Tuesday, August 23, 2011

Rue the Rueben?

This video is a marvelous bit of fun, one that speaks to some issues that exist within the Jewish community.  

In one sense, it serves as a parable of the conflict between orthodox and reform, literal and liberal, fundamentalist and metaphorical approaches.  

In another sense, it reflects the conflict between east and west coasts Jewish communities, specifically between New York as an old world, elitist center where Jews remain relatively traditional and Jewish identity is very strong and overt, and Los Angeles as the new world where people feel free to leave their old identities behind, and disguise who they are.  Someone once said that in New York, everyone is Jewish, even the non-Jews, and in LA, no one is Jewish, not even the Jews (I suppose it was a New Yorker who said that, though).

But go ahead, take a look, it's worth your while:

Over on YouTube, the write-up for A Reuben By Any Other Name is as follows:

Noble Savage Productions and Sonny Boy Studios are thrilled to announce that we have completed our short comedy "A Reuben By Any Other Name." The film takes a humorous look at the differences between Orthodox and Reform Judaism played out in terms of the differences between the New York and Los Angeles versions of the Reuben sandwich. Brilliant performances are provided by an ensemble cast of familiar faces from film and television - Jasmine Anthony (Stephen King's 1408, Commander in Chief), Anita Barone (The War at Home, Daddio), Paul Ben-Victor (In Plain Sight, Entourage), Larry Cedar (The Crazies, Deadwood), Pamela Cedar, Alanna Ubach (Hung, Legally Blonde), and Matt Winston (John from Cincinnati, Little Miss Sunshine). Are you an Orthodox or Reform Reubenite? Watch the film and find out!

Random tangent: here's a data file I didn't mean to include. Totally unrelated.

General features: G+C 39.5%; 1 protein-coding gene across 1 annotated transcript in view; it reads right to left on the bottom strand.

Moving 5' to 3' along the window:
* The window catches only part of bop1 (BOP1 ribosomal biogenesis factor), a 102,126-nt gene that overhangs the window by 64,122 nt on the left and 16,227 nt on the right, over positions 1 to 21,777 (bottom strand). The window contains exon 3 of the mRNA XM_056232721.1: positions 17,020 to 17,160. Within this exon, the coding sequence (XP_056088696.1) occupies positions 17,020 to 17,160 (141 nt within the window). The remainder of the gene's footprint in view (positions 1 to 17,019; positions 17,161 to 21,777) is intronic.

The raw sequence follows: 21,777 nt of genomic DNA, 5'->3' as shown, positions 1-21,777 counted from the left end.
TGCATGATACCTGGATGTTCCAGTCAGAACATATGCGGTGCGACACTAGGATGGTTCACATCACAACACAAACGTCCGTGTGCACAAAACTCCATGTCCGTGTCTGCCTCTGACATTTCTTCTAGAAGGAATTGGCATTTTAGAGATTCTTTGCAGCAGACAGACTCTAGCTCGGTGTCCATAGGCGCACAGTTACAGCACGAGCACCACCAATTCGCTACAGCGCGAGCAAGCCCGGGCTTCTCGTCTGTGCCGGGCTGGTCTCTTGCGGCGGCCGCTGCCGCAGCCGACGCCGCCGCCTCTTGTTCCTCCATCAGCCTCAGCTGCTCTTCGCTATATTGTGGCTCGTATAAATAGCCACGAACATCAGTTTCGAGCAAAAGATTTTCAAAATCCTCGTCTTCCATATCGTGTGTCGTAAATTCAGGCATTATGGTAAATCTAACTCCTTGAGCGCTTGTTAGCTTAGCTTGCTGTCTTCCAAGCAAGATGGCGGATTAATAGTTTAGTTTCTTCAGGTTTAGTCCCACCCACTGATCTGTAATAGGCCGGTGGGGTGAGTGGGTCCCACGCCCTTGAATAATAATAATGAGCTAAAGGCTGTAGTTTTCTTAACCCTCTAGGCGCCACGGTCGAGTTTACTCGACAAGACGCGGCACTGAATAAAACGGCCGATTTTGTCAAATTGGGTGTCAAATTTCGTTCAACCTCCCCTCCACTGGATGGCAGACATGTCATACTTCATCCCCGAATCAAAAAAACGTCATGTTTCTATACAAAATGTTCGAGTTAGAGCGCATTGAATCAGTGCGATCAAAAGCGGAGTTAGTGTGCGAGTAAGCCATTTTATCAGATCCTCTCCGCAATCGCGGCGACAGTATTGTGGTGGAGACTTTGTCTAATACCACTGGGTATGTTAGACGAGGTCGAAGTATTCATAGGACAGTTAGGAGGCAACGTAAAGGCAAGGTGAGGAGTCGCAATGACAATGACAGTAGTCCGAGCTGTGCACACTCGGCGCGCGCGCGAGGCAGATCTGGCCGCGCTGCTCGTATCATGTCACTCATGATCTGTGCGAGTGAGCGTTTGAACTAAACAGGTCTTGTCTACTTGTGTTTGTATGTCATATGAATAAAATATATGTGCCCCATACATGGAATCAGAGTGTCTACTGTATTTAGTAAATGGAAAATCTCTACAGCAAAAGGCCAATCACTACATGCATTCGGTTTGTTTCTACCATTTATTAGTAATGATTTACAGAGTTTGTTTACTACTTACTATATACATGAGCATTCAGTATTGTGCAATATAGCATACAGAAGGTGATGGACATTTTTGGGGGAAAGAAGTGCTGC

As Reform Jews, we are not obligated to keep kosher, although we are free to choose to do so, as strictly as we would like, or to pick and choose which of the kosher laws to observe and which to disregard.  For many of us, keeping kosher is not a religious obligation, but we may still have certain cultural and aesthetic tendencies towards not mixing meat and dairy, or not eating trafe.  

For me, as far as the Reuben is concerned, I'm pretty much with the little girl.   The delis I remember from when I was growing up, including the Pastrami King in Kew Gardens, Queens, which was often referred to in the columns of famous New York Daily News columnist Jimmy Breslin, were kosher, and something like the Reuben sandwich was never on the menu.  My first encounter with it was in Greek diners in New York City, although I later saw that some Manhattan delis served it as well.  But I really don't see how the Reuben could be a Jewish sandwich, no more than the Philly cheesesteak, or your basic, run-of-the-mill cheeseburger.  It's just not kosher!

If you have a similar encounter with the Reuben, or a different one, well, feel free to share in the comment section, we'd love to hear about it! 
And so, the lesson is, both sides are right, both sides are wrong, and no one knows where the truth lies, so why don't we all just get along?  And have a good laugh at ourselves in the process?

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